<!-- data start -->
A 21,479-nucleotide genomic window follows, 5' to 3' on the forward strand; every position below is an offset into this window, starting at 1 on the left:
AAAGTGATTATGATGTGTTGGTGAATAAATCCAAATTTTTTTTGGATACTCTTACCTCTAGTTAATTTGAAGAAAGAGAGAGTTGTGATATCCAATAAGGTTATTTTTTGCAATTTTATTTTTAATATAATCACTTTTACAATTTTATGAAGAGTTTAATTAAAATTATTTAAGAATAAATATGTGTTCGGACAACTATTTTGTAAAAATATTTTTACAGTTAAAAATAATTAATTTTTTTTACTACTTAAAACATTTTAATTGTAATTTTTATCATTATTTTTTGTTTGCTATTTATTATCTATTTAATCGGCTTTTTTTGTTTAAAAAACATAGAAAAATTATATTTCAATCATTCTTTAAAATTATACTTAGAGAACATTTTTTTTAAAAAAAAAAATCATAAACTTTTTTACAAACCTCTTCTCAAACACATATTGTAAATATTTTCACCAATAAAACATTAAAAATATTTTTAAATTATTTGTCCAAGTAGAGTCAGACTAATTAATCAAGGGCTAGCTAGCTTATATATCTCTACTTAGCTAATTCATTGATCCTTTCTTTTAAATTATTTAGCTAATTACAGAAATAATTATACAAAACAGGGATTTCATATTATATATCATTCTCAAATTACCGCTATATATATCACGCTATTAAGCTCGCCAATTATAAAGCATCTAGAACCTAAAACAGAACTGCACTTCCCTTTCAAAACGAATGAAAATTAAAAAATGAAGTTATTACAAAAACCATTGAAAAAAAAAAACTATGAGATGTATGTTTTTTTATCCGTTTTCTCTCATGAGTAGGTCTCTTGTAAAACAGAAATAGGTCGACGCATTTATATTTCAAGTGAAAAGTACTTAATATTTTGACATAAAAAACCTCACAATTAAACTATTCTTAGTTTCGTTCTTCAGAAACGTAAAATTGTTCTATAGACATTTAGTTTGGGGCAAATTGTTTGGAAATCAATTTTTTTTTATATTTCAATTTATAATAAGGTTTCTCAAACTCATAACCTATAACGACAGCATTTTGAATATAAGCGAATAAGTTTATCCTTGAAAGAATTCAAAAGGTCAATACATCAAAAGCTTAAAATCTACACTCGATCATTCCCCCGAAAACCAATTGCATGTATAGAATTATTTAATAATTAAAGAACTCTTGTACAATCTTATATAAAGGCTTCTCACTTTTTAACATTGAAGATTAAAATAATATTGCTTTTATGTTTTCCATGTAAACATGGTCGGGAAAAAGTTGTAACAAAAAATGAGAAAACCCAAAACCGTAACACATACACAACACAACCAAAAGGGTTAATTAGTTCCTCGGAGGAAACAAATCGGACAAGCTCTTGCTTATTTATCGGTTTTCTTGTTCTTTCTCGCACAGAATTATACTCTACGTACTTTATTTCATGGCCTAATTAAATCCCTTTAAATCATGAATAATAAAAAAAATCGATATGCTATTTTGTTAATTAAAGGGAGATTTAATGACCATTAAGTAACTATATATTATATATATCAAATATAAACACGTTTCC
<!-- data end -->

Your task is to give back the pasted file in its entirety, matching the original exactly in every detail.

A 21,479-nucleotide genomic window follows, 5' to 3' on the forward strand; every position below is an offset into this window, starting at 1 on the left:
AAAGTGATTATGATGTGTTGGTGAATAAATCCAAATTTTTTTTGGATACTCTTACCTCTAGTTAATTTGAAGAAAGAGAGAGTTGTGATATCCAATAAGGTTATTTTTTGCAATTTTATTTTTAATATAATCACTTTTACAATTTTATGAAGAGTTTAATTAAAATTATTTAAGAATAAATATGTGTTCGGACAACTATTTTGTAAAAATATTTTTACAGTTAAAAATAATTAATTTTTTTTACTACTTAAAACATTTTAATTGTAATTTTTATCATTATTTTTTGTTTGCTATTTATTATCTATTTAATCGGCTTTTTTTGTTTAAAAAACATAGAAAAATTATATTTCAATCATTCTTTAAAATTATACTTAGAGAACATTTTTTTTAAAAAAAAAAATCATAAACTTTTTTACAAACCTCTTCTCAAACACATATTGTAAATATTTTCACCAATAAAACATTAAAAATATTTTTAAATTATTTGTCCAAGTAGAGTCAGACTAATTAATCAAGGGCTAGCTAGCTTATATATCTCTACTTAGCTAATTCATTGATCCTTTCTTTTAAATTATTTAGCTAATTACAGAAATAATTATACAAAACAGGGATTTCATATTATATATCATTCTCAAATTACCGCTATATATATCACGCTATTAAGCTCGCCAATTATAAAGCATCTAGAACCTAAAACAGAACTGCACTTCCCTTTCAAAACGAATGAAAATTAAAAAATGAAGTTATTACAAAAACCATTGAAAAAAAAAAACTATGAGATGTATGTTTTTTTATCCGTTTTCTCTCATGAGTAGGTCTCTTGTAAAACAGAAATAGGTCGACGCATTTATATTTCAAGTGAAAAGTACTTAATATTTTGACATAAAAAACCTCACAATTAAACTATTCTTAGTTTCGTTCTTCAGAAACGTAAAATTGTTCTATAGACATTTAGTTTGGGGCAAATTGTTTGGAAATCAATTTTTTTTTATATTTCAATTTATAATAAGGTTTCTCAAACTCATAACCTATAACGACAGCATTTTGAATATAAGCGAATAAGTTTATCCTTGAAAGAATTCAAAAGGTCAATACATCAAAAGCTTAAAATCTACACTCGATCATTCCCCCGAAAACCAATTGCATGTATAGAATTATTTAATAATTAAAGAACTCTTGTACAATCTTATATAAAGGCTTCTCACTTTTTAACATTGAAGATTAAAATAATATTGCTTTTATGTTTTCCATGTAAACATGGTCGGGAAAAAGTTGTAACAAAAAATGAGAAAACCCAAAACCGTAACACATACACAACACAACCAAAAGGGTTAATTAGTTCCTCGGAGGAAACAAATCGGACAAGCTCTTGCTTATTTATCGGTTTTCTTGTTCTTTCTCGCACAGAATTATACTCTACGTACTTTATTTCATGGCCTAATTAAATCCCTTTAAATCATGAATAATAAAAAAAATCGATATGCTATTTTGTTAATTAAAGGGAGATTTAATGACCATTAAGTAACTATATATTATATATATCAAATATAAACACGTTTCC